26 November 2006

Foro: Rescribiendo nuestra ethno-historia

Estimados(as) Amigos(as):

Están invitados al Foro: Reescribiendo Nuestra Etnohistoria. Adjunto le envío una invitación con mas información sobre las temáticas del Foro. Este Foro servirá como plataforma para informar al publico e invitados sobre los nuevos hallazgos e interpretaciones etno-históricos culturales de Puerto Rico.

La iniciativa de realizar este foro surgió con el objetivo de refutar y descartar viejas teorías. A través de un debate franco, constructivo y abierto pretendemos identificar algunos de los mal fundados tópicos y errores históricos que continúan perpetuándose en el Puerto Rico de hoy. Queremos lograr una nueva perspectiva sobre la herencia etno-histórica cultural de Puerto Rico y el Caribe. ¿Que nos dicen los nuevos hallazgos arqueológicos, etnográficos e históricos sobre esta temática? En fin, apoyamos una revisión literaria de nuestro pasado etno-histórico - reescribir nuestro pasado precolombino.

El Foro es multidisciplinario ya que se presentaran temas provenientes de la antropología, arqueología, biología (estudios genéticos), geografía, e historia - siendo la misma una valiosa experiencia educativa. Se espera que la información compilada en este foro contribuirá a un mejor entendimiento y apreciación de nuestra herencia etno-histórico cultural taina. Se presentaran varios trabajos de temas de autores e investigadores puertorriqueños - todos encabezados a refutar y descartar viejas teorías sobre nuestro pasado indígena.

Una vez más, les agradezco su amabilidad y quedo a la espera de sus noticias. Si tienen alguna duda o necesitan cualquier otra información, por favor, no vacilen en contactarme, ya sea mediante una llamada telefónica (787-671-0455) o correo electrónico (lynemelendez@yahoo.com). Sin otro particular, reciba mi más cordial saludo.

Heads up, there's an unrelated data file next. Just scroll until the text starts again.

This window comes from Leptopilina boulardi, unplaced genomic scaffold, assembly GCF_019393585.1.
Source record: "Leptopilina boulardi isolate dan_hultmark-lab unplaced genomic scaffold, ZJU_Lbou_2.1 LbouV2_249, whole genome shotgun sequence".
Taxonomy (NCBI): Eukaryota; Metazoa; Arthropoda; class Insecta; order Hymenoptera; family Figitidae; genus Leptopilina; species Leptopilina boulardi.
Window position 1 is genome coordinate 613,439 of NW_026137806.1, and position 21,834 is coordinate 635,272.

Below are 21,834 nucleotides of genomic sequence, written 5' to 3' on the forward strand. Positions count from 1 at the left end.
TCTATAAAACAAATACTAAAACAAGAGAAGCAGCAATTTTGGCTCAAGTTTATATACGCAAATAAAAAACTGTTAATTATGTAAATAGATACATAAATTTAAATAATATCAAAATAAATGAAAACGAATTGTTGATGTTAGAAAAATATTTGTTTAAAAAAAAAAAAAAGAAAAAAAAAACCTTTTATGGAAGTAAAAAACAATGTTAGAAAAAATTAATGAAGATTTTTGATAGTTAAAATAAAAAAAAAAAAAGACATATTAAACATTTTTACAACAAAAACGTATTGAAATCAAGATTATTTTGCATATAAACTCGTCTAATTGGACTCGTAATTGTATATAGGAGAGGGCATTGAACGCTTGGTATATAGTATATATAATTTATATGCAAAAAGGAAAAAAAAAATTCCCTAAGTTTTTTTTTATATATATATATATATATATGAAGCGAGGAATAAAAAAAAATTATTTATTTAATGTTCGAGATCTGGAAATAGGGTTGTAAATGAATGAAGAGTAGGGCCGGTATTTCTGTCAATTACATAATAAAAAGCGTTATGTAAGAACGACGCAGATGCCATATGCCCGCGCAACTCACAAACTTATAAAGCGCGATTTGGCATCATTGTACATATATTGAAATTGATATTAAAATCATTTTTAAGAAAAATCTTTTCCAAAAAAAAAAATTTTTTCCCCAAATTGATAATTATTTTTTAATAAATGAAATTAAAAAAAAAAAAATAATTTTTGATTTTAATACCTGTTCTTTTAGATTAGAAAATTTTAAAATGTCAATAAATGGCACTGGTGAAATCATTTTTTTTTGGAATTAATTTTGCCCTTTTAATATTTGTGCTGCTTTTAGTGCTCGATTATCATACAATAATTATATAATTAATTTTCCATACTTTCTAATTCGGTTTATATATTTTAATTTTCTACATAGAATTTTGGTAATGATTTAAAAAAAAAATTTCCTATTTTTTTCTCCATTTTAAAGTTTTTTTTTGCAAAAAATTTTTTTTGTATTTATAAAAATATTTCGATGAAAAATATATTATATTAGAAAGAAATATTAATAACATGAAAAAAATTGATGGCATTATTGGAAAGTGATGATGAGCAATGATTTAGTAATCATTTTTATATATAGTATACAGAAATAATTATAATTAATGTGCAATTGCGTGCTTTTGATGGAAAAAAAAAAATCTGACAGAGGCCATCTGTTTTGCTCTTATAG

Carlalynne Meléndez, PhD
Departamento de Humanidades
Universidad Interamericana de Puerto Rico - Bayamón


5 de diciembre de 2006 – 9:00am – 4:00pm
Salón de Usos Múltiples
Universidad Interamericana - Bayamón


Apertura y Saludos
Carlalynne Meléndez Martínez (Yarey)

Grupo Areito Taina-ke Compuesta por estudiantes del Recinto
Estudiantes de: Areito de Cacibajagua
Narrador de Areito:
Cantante: Flor de Jesus


Estudiantes de la Universidad Interamericana de Puerto Rico-Bayamón
Tema: Reescribiendo Nuestra Etnohistoria

Centro de Estudios Avanzados del PR y el Caribe
Dr. Juan Manuel Delgado

Sociedad Arqueológica del Caribe
Antonio Blasini:

Instituto de Cultura Puertorriqueña
Dr. Jose Luis Vega

Universidad de Puerto Rico-Río Piedras
Dr. Ramon Nenadich


Grupo Areito Taina-ke
Areito del Iguanaboina
Cantante: Flor de Jesus

Segunda Ronda de Presentaciones

Departamento de Educación
Dr. Pedro Vega

Oficina de Preservación Histórica
Dr. Miguel Bonini

Centro de Estudios Avanzados del PR y el Caribe
Dr. Sebastián Lamrache Robiou

Presentaciones de la Comunidad Taina

Margarita Noquearas: Servicio en la Comunidad Indígena

Robinson Rosado: Nuevos Hallazgos en Caguana

Martín Veguilla

Dra. Carlalynne Meléndez Martínez

Grupo Areito Taina-ke
Areito: Muerte de Atabey (Madre Tierra)
Cantante: Flor de Jesus


Artesanía Taina


Universidad Interamericana de Puerto Rico en Bayamón

Organización y Planificación del Foro
Dra. Carlalynne C. Meléndez
Universidad Interamericana de Puerto Rico-Bayamón

Colaboración Especial
Estudiantes de Humanidades - GEHS-2010
Dra. Gladys Cruz, Departamento de Humanidades
Departamento Audiovisual

Dynamics of the Jamaican Taino

[Many thanks to BronxTaino@aol.com for forwarding this article]

November 19, 2006
Jamaica Gleaner News